Every Pixar Movie Ranked

4. Toy Story (1995)

Budget: $30million
Box Office: $244.7million
Director: John Lasseter

The one that started it all for Pixar, Toy Story is the ever-loveable story of a group of toys that come to life whenever humans can’t see them. Specifically, this group of toys is owned by Andy and led by his favourite toy Woody the Cowboy (wonderfully brought to life by the voice of Tom Hanks). However, Woody’s top spot as favourite toy is put in danger when a new toy arrives in Andy’s bedroom, Buzz Lightyear. Toy Story is a groundbreaking animation that illustrated what could be done with computer animation almost three decades ago and that still looks gorgeous today.

The film simply wouldn’t be what it was without the cast of characters, the voice actors who breathed life into them, and the script they had to work with. In just over eighty minutes, the Pixar team managed to craft a story and a screenplay that created an entire world in front of our very eyes, made us fall in love with Andy’s toys, and had us on the edge of our seats hoping Buzz and Woody would make it home.

Toy Story has everything; beautiful animation, adult jokes for the parents, wonderful characters, and a lovely friendship at the centre of it all. That’s what Toy Story is all about; friendship. Just as Andy loves his toys, they all love him and each other. Furthermore, Toy Story allows us to love them all the while feeling the love right back. The gang’s adventures would continue throughout the years, and just as they grew so did we, but this was the start of our love for both Toy Story and Pixar as a whole, and that is why it ranks so highly on this list.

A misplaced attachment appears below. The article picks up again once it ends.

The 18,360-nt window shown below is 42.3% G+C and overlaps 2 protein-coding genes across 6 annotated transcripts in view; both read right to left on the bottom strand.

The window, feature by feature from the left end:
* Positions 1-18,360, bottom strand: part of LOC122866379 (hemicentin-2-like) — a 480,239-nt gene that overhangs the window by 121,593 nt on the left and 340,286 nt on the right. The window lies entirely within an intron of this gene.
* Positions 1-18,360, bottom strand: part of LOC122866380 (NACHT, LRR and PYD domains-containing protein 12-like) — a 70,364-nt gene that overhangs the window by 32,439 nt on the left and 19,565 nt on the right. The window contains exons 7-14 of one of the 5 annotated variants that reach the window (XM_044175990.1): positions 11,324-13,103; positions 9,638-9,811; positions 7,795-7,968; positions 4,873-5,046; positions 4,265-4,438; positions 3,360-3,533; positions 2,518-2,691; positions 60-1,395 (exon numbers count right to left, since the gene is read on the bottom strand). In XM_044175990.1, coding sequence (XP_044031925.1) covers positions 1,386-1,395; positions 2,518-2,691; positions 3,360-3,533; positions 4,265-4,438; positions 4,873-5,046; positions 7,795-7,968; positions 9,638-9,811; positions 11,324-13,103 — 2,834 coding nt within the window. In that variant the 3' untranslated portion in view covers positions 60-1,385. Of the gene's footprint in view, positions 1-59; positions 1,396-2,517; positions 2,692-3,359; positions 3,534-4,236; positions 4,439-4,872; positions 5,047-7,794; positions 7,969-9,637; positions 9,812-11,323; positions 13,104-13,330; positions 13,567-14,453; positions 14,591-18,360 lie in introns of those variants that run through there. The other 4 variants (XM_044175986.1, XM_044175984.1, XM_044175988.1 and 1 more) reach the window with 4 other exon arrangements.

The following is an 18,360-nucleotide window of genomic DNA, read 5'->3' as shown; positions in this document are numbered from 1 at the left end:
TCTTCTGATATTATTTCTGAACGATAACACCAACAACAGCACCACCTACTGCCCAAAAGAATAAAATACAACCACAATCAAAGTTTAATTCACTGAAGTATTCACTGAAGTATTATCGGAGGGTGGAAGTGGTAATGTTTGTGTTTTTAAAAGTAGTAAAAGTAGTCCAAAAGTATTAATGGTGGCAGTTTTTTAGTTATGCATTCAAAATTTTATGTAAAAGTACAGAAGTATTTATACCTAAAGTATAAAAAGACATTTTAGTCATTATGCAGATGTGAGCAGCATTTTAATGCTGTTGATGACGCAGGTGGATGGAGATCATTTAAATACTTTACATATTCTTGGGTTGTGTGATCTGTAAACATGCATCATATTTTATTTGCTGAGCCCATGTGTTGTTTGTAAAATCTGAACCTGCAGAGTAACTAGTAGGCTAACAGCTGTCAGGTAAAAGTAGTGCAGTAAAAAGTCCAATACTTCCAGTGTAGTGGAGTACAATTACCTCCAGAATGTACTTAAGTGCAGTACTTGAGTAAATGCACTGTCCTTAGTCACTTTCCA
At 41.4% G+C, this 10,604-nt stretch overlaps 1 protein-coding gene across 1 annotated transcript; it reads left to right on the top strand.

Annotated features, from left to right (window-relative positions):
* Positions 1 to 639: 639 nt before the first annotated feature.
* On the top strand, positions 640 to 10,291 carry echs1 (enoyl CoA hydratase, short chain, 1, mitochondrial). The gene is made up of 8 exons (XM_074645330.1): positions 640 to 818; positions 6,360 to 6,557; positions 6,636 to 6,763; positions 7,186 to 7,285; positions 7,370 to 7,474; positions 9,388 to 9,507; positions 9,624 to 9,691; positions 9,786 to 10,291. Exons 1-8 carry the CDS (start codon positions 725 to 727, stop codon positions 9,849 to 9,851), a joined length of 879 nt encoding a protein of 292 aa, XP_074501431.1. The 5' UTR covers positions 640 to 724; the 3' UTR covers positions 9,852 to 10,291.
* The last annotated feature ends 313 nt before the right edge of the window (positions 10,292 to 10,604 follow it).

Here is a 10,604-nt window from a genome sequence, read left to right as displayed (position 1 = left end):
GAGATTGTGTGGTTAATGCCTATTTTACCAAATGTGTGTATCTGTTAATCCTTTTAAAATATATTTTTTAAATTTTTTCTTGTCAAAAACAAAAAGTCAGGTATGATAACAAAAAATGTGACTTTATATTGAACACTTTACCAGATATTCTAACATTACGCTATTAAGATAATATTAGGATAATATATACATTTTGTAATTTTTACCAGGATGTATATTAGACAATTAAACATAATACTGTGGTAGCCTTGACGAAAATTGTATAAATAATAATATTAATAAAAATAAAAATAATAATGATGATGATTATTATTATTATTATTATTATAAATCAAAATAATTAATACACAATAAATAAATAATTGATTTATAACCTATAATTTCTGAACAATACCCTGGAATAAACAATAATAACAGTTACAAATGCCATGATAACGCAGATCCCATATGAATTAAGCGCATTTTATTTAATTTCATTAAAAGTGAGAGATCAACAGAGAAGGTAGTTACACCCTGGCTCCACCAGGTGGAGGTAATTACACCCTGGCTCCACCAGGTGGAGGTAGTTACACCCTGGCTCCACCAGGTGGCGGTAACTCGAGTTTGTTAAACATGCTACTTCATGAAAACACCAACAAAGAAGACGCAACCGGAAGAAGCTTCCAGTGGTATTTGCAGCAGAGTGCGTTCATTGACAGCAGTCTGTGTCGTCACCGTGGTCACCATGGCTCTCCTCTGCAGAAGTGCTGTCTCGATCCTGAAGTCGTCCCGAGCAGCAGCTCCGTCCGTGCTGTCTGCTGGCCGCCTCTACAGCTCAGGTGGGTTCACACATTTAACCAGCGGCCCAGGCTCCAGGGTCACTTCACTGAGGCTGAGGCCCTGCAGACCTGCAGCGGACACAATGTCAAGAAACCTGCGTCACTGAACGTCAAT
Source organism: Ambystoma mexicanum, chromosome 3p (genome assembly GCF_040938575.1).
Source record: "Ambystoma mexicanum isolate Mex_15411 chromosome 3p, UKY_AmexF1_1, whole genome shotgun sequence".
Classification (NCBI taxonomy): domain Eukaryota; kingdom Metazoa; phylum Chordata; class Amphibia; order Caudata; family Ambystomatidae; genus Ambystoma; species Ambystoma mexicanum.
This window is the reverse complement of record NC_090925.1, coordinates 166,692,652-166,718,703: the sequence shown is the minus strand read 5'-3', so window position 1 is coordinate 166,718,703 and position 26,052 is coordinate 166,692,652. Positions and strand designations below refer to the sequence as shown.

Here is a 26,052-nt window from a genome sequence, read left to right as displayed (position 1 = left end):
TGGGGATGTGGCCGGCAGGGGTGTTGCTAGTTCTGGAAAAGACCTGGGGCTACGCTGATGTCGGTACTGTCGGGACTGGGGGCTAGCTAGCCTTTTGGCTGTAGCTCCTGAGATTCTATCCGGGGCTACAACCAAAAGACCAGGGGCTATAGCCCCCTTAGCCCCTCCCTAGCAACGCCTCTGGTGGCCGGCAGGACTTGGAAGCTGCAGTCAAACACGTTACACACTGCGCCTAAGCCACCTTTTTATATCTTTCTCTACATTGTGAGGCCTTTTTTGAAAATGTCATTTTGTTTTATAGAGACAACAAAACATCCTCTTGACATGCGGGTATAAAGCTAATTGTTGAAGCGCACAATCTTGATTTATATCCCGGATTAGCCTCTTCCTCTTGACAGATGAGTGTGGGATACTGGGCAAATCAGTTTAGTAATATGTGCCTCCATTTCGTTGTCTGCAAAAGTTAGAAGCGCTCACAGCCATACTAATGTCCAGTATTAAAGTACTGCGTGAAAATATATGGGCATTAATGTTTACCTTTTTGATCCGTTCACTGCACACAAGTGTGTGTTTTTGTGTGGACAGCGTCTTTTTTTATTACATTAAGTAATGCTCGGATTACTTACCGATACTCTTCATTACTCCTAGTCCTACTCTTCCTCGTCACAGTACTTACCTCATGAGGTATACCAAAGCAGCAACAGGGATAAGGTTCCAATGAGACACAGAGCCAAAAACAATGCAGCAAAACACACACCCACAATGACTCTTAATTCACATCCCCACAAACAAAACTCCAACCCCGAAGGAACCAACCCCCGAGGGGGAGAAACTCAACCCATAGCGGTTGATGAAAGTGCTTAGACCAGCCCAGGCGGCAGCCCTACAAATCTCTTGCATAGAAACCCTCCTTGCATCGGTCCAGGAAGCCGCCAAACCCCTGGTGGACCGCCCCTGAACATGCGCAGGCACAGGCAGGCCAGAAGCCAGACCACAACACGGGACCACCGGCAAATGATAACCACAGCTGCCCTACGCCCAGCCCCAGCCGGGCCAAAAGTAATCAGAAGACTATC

3. Toy Story 3 (2010)

Budget: $200million
Box Office: $1.067billion
Director: Lee Unkrich

The third installment in the Toy Story franchise moves away from the “lost toy rescue” narrative, and in many ways is a greater thematic work than its predecessors. The stakes become more existential for Woody, Buzz, and the gang as Andy grows up and heads off to college, leaving his toys to the cruel fates of storage, yard sales, or, worst of all, the garbage. But when the toys end up at Sunnyside Daycare, they discover that not all play places are fun and games, as they come under the fuzzy fist of the teddy bear Lotso.

Everyone falls victim to the inevitable march of time – many who had grown up with Toy Story were themselves off to college at the time of its release, and the question of how to cope with change and loss is relevant to viewers of all ages. There are also great gags within the film that keep a sense of levity, such as Barbie and Ken’s budding romance, or Buzz Lightyear being set to Spanish language output. The film also features a prison break from the daycare that plays like a more humorous version of The Great Escape or The Dirty Dozen. Lotso is also an iconic villain figure for Pixar, a complex antagonist whose harsh outlook was brought on by a tragic past, molding the cuddly bear into a pink despot. A climactic scene at the city dump may be one of the best sequences in any Pixar film, both visually and emotionally. With humor, heart, and a dash of dread, Toy Story 3 shows just how far Pixar had come, from the improved animation to the excellent story and beyond.


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